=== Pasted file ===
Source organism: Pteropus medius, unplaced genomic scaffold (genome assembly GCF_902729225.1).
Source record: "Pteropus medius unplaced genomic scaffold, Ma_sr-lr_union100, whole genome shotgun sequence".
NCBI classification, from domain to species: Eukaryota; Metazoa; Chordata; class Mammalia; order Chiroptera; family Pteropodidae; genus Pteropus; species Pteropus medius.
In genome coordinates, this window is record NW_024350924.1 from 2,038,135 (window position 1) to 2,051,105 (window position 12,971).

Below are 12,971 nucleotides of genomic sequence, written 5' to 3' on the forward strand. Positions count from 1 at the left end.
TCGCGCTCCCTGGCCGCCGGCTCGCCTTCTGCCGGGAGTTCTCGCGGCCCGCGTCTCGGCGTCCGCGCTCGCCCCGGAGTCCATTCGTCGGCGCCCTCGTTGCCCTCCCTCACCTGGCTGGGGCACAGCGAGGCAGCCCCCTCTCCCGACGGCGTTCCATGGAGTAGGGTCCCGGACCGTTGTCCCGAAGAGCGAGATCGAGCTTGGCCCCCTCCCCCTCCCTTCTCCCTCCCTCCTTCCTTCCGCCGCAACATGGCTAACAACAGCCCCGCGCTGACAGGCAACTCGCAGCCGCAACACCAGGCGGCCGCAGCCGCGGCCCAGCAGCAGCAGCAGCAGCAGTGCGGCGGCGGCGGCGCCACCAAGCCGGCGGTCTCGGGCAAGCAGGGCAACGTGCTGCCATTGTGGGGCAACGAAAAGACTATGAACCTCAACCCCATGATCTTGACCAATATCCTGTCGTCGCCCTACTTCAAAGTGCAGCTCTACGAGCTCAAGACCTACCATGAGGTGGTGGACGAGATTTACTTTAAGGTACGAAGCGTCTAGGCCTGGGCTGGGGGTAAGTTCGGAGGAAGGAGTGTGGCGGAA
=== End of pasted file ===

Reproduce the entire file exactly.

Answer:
Source organism: Pteropus medius, unplaced genomic scaffold (genome assembly GCF_902729225.1).
Source record: "Pteropus medius unplaced genomic scaffold, Ma_sr-lr_union100, whole genome shotgun sequence".
NCBI classification, from domain to species: Eukaryota; Metazoa; Chordata; class Mammalia; order Chiroptera; family Pteropodidae; genus Pteropus; species Pteropus medius.
In genome coordinates, this window is record NW_024350924.1 from 2,038,135 (window position 1) to 2,051,105 (window position 12,971).

Below are 12,971 nucleotides of genomic sequence, written 5' to 3' on the forward strand. Positions count from 1 at the left end.
TCGCGCTCCCTGGCCGCCGGCTCGCCTTCTGCCGGGAGTTCTCGCGGCCCGCGTCTCGGCGTCCGCGCTCGCCCCGGAGTCCATTCGTCGGCGCCCTCGTTGCCCTCCCTCACCTGGCTGGGGCACAGCGAGGCAGCCCCCTCTCCCGACGGCGTTCCATGGAGTAGGGTCCCGGACCGTTGTCCCGAAGAGCGAGATCGAGCTTGGCCCCCTCCCCCTCCCTTCTCCCTCCCTCCTTCCTTCCGCCGCAACATGGCTAACAACAGCCCCGCGCTGACAGGCAACTCGCAGCCGCAACACCAGGCGGCCGCAGCCGCGGCCCAGCAGCAGCAGCAGCAGCAGTGCGGCGGCGGCGGCGCCACCAAGCCGGCGGTCTCGGGCAAGCAGGGCAACGTGCTGCCATTGTGGGGCAACGAAAAGACTATGAACCTCAACCCCATGATCTTGACCAATATCCTGTCGTCGCCCTACTTCAAAGTGCAGCTCTACGAGCTCAAGACCTACCATGAGGTGGTGGACGAGATTTACTTTAAGGTACGAAGCGTCTAGGCCTGGGCTGGGGGTAAGTTCGGAGGAAGGAGTGTGGCGGAA